Defending the UK
What started it
I found myself doing some reading about recent British Defence strategy and policy. It started with a blog by John Snow, questioning the British military’s obsession with supporting the US, it’s a sort of trickle down, but we can’t afford the technology any more. Military technology works because its new and different and expensive to copy and counter. Snow points at James Meek’s review of five books about Britain’s War in Afghanistan, called “worse than defeat” in the London Review of Books.
Meek is exceptionally critical of the leadership of the British Army, and Tony Blair of course, but he is more generous about Brown. Keypoints to me are
- the suggestion that it is the CDS refusing to actually take the budgetary choices required of them by the politicians.
- He is interesting in reporting the decisions about the maintenance of the the aircraft carrier fleet, the decision to use SVTOL and the decisions to try and reverse it, and the lack of surface defensive fleet, a weakness possibly dating back to the 1980’s.
- He also talks about the Army leaderships conservatism in for seeing the next conflict in terms of strategy and preparation and its refusal despite the Army being defined by asymmetric conflicts.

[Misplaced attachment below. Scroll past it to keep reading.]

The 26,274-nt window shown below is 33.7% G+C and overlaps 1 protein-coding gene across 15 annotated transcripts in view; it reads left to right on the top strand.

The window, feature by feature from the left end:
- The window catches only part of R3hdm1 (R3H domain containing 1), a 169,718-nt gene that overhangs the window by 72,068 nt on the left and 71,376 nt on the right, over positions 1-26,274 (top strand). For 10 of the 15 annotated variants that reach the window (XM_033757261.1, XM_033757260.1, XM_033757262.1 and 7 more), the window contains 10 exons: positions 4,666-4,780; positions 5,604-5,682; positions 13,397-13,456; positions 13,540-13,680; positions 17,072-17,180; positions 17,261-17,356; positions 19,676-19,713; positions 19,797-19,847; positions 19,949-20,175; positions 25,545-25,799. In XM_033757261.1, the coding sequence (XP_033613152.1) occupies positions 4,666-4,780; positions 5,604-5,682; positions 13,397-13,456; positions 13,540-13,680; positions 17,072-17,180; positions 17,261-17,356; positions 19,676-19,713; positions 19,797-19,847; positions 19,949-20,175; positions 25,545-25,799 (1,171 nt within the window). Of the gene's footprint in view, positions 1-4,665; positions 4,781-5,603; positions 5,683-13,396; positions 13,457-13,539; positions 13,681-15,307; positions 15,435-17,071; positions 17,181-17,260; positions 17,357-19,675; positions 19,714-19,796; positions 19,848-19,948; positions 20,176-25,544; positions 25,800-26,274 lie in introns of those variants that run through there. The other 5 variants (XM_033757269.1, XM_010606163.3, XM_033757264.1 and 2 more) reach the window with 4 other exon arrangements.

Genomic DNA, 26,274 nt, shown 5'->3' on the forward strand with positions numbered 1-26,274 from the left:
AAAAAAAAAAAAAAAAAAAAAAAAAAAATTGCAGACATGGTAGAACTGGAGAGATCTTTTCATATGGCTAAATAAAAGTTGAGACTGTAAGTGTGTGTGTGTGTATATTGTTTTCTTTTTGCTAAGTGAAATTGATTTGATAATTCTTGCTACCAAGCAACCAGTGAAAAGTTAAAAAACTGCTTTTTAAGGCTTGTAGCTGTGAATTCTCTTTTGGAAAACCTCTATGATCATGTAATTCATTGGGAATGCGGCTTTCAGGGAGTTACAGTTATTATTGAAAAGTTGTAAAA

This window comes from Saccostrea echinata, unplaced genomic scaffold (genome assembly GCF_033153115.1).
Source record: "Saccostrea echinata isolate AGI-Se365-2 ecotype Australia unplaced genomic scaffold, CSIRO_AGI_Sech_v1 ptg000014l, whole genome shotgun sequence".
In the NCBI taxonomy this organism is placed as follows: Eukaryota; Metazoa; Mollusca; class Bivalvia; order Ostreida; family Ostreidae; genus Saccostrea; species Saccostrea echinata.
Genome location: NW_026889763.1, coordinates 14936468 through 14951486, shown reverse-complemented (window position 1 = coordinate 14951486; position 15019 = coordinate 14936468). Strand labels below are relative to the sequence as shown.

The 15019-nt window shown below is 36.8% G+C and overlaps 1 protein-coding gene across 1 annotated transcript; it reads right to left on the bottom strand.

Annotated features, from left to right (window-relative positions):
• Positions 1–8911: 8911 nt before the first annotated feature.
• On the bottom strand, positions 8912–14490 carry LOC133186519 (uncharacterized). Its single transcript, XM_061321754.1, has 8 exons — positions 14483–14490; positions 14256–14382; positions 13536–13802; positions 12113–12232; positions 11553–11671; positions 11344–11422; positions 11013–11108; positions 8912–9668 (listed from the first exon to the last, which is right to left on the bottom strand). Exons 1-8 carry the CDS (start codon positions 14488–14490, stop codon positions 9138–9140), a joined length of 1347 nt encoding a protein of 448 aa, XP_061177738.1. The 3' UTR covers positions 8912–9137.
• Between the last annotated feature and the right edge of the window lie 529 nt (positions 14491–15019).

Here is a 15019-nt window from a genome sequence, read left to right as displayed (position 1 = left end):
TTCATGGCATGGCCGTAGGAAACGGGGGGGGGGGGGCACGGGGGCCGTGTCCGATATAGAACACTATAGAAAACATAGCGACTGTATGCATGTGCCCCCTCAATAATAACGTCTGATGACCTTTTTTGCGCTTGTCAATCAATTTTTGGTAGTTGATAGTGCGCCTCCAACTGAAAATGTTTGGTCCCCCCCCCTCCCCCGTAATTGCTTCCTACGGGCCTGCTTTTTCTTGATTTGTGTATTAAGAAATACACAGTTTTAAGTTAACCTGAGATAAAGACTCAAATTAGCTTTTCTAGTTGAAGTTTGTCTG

The books are,
- The Good War: Why We Couldn’t Win the War or the Peace in Afghanistan by Jack Fairweather
Cape, 488 pp, £20.00, December 2014, ISBN 978 0 224 09736 9
- Investment in Blood: The True Cost of Britain’s Afghan War by Frank Ledwidge
Yale, 287 pp, £10.99, July 2014, ISBN 978 0 300 20526 8
- British Generals in Blair’s Wars edited by Jonathan Bailey, Richard Iron and Hew Strachan
Ashgate, 404 pp, £19.95, August 2013, ISBN 978 1 4094 3736 9
- An Intimate War: An Oral History of the Helmand Conflict 1978-2012 by Mike Martin
Hurst, 389 pp, £25.00, April 2014, ISBN 978 1 84904 336 6
The Defence Select Committee
This points me at The Levene Review
The Levene Review
It really is very managerial, is it really about effectiveness or just an investment in cost control.
It reduced the Army manpower which means the reliance on the Territorial Army becomes mandatory, the RAF gets one fighter plane and the Navy gets two carriers without planes.
The Guardian on the long and costly gestation of the Typhoon/Eurofighter, its ageing justification, rescued by Russia’s new found shadow and real aggression, its questionable design goals, its inflexibility and its conflict of requirements with the F35 Joint Strike Fighter; a choice between Europe and the US.
The Register, of all people, on the Type 26 frigate or Frigates aren’t very good, Type 26 isn’t the kind of ship the Navy needs to use: It’s the kind of ship that BAE Systems needs to make
They’re not impressed with the T45 (Daring class Anti-Aircraft Destroyer) either, http://www.theregister.co.uk/2011/05/20/daring_armed/ ; it’s seen as under armed (particularly against aircraft and/or incoming missiles) and too expensive to act as an anti-submarine helicopter platform.